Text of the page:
The Origins of the Oregon State Library

Article excerpt

THE FIRST OREGON STATE Librarian, Cornelia Marvin Pierce, had at least two occasions to publicly reflect on the origins of the Oregon State Library. Both times, she began the story with her arrival in Oregon in August 1905. In her 1928 "resignation message," under the heading "Library Beginnings," Pierce wrote:

May I remind you that it was on August 1, 1905, I began my library service in Oregon, with a clear field, large opportunity, and two thousand dollars a year to be devoted to the cause of library development in a state with no state library except a law library, no free books available for any person in Oregon except for those fortunate ones who lived in Portland, Salem, and Eugene, and only one of these maintained a tax-supported library?

The other occasion was a speech written by Pierce that was read at the dedication of the State Library Building on April 3, 1939. Once again, Pierce had little to say about the events that brought her to Oregon, but she did pause in recounting her many accomplishments "to recall the names and contributions of those who fought by my side," most notably her late friend and professional colleague, Mary Frances Isom. She described Isom as a "gifted Librarian of the Portland Library, an associate whose generous nature urged her to serve beyond the borders of her own library territory, and to whose eager advocacy of the library cause Oregon is most greatly indebted." Later in the speech, Pierce returned to her theme that library development in Oregon was something for which she and her associates had to fight. In summing up her career at the State Library, Pierce quoted Theodore Roosevelt: "The noblest sport this world affords is aggressive fighting for a great cause." In the eleven biennial reports that Pierce wrote, beginning in 1907, she conveyed an image of herself as a heroic figure much like Roosevelt, fighting alone against great odds to establish library services for Oregonians.

Although I do not wish to diminish Pierce's considerable achievements, the fact is that a number of clear historic trends converged in Oregon in 1905 and led to the establishment and success of the Oregon Library Commission, today's Oregon State Library. Oregon was one of twenty-six states that established state library commissions to lead the development of public and school libraries between 1895 and 1910. (3)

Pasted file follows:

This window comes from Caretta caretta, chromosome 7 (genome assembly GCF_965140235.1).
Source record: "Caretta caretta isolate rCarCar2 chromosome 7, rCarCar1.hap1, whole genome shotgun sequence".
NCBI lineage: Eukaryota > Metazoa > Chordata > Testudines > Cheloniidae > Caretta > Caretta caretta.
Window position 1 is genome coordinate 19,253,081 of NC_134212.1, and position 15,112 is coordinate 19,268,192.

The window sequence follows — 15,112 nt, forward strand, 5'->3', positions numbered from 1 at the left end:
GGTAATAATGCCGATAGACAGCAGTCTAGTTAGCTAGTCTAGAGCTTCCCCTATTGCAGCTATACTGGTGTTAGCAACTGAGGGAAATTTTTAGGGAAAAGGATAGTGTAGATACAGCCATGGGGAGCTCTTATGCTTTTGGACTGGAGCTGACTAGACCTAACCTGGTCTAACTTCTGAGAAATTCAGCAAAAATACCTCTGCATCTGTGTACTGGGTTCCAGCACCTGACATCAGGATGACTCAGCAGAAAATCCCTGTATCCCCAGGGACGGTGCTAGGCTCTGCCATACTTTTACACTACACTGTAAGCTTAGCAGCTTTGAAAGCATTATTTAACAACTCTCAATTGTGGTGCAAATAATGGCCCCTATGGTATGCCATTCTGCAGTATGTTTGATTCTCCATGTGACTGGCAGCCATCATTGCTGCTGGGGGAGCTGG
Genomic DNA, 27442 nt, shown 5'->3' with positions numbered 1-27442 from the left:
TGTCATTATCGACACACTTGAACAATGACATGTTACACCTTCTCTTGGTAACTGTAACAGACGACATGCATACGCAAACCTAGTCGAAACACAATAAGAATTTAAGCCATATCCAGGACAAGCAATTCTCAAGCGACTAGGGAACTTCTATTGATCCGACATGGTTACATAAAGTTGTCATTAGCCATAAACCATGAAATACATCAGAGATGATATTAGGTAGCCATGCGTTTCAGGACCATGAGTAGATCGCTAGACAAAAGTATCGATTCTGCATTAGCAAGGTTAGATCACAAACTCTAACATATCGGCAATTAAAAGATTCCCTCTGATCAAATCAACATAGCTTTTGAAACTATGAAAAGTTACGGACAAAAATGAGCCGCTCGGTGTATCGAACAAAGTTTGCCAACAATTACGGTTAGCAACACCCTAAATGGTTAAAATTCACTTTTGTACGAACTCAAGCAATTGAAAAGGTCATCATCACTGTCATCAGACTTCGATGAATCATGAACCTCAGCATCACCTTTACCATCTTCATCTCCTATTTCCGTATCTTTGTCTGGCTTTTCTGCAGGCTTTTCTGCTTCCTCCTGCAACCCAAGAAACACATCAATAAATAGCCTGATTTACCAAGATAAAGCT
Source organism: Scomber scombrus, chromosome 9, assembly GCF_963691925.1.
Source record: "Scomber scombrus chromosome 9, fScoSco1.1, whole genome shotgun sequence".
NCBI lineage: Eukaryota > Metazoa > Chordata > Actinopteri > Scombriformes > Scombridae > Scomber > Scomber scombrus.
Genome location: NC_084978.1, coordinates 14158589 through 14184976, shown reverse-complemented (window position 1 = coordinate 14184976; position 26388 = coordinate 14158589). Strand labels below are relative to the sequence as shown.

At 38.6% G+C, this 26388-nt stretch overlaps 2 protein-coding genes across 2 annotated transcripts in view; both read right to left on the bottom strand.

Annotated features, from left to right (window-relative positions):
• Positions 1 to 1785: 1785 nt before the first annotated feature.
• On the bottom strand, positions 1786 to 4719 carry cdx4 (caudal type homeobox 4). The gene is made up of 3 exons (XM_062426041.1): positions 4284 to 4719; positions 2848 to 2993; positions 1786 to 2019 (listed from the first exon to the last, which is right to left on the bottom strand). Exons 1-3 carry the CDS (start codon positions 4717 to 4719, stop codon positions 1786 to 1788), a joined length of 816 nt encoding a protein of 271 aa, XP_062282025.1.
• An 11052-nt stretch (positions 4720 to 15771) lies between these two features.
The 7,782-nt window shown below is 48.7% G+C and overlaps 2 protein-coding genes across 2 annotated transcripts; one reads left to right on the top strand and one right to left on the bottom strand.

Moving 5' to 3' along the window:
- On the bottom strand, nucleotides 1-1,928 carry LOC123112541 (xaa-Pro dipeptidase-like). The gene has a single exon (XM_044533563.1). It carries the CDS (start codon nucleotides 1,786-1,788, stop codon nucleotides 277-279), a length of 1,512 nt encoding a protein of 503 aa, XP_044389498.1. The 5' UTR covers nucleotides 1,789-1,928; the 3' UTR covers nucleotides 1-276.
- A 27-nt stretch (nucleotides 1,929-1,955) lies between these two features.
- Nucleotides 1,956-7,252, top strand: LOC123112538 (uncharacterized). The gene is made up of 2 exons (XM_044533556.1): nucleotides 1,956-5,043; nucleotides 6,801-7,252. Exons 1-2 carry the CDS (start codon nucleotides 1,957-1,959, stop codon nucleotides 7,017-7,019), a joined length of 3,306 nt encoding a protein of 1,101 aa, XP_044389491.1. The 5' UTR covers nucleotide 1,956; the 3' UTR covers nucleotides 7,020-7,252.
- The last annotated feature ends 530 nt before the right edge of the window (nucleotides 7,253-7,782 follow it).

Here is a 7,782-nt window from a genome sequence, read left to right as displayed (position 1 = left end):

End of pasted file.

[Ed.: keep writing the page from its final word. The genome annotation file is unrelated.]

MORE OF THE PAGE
BEFORE TRACING THESE ORIGINS, however, it might be best to start with the other "Oregon State Library," which had its beginnings in 1850 and, confusingly, bears little relation to the Oregon State Library that celebrated its centennial in 2005. This earlier Oregon State Library began as the Territorial Library. It was the "law library" that Pierce dismissively referred to in her 1928 resignation message. In the act that enabled the Oregon Territory, passed on August 14, 1848, Congress appropriated five thousand dollars for a library to be maintained at Oregon City, the seat of the territorial government. An initial two-thou-sand-dollar book purchase was made in New York City in 1849 by newly appointed territorial Governor Joseph Lane. Governor Lane's successor, John Gaines, purchased the remaining three thousand dollars worth of books and maps in 1852. (4) the collection included mostly law books but also books dealing with politics, education, history, and agriculture.

The library was not organized until 1850, when the territorial legislature provided funding for and appointed a state librarian. In 1851, the legislature passed an amendment requiring that it elect a state librarian annually. That same year, the state capital, including the library, was moved to Salem. During the week after Christmas 1855, the Capitol building was destroyed in a .re and, along with it, the entire library collection except for the few books that were checked out.

The 1856 legislature asked Congress for an appropriation of twenty thou-sand dollars to replace the Territorial Library collection, but Congress appropriated only five hundred dollars. …